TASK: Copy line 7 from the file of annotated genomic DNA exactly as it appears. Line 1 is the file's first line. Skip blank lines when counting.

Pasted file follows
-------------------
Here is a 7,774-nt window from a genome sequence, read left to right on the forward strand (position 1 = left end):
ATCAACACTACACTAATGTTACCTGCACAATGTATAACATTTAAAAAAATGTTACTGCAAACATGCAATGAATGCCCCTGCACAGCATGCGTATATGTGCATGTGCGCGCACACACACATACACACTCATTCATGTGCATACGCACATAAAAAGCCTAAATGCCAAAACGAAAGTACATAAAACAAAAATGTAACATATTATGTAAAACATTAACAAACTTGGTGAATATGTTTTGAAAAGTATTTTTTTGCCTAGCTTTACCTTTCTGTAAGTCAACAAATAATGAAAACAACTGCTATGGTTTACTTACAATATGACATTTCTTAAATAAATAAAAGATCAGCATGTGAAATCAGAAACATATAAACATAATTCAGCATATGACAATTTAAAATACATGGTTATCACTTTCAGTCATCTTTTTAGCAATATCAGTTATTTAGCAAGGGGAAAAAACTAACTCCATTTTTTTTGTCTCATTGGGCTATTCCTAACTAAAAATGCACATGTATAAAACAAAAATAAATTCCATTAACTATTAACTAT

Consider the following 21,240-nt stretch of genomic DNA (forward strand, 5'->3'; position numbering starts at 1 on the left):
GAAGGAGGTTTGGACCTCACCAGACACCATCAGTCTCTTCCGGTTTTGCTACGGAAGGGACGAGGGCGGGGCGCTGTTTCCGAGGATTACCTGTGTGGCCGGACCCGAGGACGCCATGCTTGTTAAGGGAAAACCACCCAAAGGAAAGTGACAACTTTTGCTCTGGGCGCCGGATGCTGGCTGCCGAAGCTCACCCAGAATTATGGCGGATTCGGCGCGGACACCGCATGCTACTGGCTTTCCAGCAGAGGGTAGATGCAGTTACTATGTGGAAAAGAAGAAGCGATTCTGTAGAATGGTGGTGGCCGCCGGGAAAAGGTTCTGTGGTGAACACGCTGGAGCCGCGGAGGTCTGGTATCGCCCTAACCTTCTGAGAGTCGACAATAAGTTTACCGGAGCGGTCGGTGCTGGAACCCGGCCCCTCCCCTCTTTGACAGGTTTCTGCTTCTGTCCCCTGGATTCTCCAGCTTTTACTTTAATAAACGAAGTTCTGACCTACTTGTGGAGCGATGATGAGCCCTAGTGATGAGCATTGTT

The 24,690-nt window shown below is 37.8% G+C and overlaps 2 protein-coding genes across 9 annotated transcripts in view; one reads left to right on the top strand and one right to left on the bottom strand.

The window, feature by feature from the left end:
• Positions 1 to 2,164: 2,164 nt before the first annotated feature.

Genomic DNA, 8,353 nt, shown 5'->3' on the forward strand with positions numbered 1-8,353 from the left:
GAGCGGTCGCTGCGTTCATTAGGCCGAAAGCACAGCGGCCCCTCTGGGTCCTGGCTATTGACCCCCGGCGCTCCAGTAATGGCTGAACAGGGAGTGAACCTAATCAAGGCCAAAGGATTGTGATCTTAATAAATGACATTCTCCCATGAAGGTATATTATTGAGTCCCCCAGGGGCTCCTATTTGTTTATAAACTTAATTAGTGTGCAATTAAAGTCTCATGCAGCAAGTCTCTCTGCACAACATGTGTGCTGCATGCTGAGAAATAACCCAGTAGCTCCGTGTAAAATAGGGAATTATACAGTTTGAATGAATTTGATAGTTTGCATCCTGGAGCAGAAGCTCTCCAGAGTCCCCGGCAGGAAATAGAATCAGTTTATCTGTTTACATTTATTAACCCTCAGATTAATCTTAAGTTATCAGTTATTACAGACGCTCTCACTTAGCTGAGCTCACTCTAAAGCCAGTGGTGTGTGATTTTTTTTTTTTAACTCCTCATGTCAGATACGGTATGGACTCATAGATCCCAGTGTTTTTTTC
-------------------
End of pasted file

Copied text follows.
• Positions 1 to 2,164: 2,164 nt before the first annotated feature.